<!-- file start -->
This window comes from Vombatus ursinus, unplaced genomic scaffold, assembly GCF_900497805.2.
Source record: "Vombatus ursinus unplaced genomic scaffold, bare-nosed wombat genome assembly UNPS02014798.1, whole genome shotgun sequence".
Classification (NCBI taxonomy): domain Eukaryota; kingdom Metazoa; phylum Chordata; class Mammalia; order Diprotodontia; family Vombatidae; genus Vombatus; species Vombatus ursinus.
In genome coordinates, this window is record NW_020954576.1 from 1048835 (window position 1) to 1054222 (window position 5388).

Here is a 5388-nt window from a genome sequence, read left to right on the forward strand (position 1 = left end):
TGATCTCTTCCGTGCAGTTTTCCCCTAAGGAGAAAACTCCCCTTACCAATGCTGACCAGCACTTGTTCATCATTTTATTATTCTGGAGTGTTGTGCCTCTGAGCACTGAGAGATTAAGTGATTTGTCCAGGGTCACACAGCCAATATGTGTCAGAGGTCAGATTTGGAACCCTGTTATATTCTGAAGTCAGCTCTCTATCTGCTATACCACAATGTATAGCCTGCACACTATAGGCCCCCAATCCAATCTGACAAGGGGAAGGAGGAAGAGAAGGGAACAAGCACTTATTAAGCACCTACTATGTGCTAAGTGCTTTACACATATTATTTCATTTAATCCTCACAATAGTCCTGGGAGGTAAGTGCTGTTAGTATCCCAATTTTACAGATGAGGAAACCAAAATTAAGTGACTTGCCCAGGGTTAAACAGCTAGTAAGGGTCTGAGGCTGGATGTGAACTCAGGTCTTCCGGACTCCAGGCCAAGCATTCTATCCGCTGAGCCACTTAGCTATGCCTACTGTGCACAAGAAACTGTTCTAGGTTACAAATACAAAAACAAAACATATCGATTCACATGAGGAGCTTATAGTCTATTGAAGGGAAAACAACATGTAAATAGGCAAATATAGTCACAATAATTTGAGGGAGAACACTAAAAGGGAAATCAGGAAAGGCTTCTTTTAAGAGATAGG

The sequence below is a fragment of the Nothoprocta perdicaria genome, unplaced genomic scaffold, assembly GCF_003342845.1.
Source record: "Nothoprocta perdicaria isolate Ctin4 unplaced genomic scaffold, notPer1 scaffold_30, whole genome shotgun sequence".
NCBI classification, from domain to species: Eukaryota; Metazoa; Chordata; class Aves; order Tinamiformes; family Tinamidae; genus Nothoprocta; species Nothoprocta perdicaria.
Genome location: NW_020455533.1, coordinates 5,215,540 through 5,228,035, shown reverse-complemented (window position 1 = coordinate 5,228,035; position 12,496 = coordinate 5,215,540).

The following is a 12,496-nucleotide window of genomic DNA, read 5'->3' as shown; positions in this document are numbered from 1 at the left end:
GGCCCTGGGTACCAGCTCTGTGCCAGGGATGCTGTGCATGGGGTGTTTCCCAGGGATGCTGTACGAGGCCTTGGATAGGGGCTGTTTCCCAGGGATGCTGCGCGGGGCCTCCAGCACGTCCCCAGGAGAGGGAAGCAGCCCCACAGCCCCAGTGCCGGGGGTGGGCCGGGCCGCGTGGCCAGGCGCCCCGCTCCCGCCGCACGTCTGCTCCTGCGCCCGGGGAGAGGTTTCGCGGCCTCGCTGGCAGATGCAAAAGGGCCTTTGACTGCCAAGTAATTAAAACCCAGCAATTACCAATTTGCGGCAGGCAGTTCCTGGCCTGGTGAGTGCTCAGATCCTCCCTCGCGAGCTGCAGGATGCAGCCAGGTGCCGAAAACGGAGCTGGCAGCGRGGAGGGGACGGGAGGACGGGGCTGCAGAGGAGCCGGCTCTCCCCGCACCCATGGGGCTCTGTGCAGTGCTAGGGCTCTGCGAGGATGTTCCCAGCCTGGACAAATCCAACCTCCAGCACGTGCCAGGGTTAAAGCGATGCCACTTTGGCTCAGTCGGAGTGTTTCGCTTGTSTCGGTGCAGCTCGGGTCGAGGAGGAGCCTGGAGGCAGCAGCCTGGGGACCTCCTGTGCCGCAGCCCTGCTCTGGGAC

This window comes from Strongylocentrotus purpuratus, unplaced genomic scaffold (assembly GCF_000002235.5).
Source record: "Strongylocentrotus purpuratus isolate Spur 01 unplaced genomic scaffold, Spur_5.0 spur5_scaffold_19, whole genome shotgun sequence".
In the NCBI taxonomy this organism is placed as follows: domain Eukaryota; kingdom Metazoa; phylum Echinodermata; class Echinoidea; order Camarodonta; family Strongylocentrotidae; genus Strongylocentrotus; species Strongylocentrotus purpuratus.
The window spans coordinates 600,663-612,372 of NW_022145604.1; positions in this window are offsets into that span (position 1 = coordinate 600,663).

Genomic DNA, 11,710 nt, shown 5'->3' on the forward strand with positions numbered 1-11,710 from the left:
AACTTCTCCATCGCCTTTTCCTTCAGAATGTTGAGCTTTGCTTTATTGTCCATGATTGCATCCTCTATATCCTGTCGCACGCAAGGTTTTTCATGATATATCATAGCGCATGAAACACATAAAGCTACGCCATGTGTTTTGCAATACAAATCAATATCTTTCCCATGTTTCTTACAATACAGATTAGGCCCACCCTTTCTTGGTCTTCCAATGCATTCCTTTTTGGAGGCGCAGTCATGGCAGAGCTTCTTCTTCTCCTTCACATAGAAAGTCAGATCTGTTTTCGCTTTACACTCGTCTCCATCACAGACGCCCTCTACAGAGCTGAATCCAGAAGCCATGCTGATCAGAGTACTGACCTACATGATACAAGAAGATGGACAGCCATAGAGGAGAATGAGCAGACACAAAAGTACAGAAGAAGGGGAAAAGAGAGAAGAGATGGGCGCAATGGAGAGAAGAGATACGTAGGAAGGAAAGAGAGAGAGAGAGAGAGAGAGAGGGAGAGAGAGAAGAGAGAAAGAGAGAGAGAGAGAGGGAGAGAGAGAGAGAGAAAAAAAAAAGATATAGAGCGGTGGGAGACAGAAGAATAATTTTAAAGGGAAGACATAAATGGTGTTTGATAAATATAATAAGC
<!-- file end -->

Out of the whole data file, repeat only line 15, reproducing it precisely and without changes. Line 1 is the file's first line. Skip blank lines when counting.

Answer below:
In the NCBI taxonomy this organism is placed as follows: domain Eukaryota; kingdom Metazoa; phylum Echinodermata; class Echinoidea; order Camarodonta; family Strongylocentrotidae; genus Strongylocentrotus; species Strongylocentrotus purpuratus.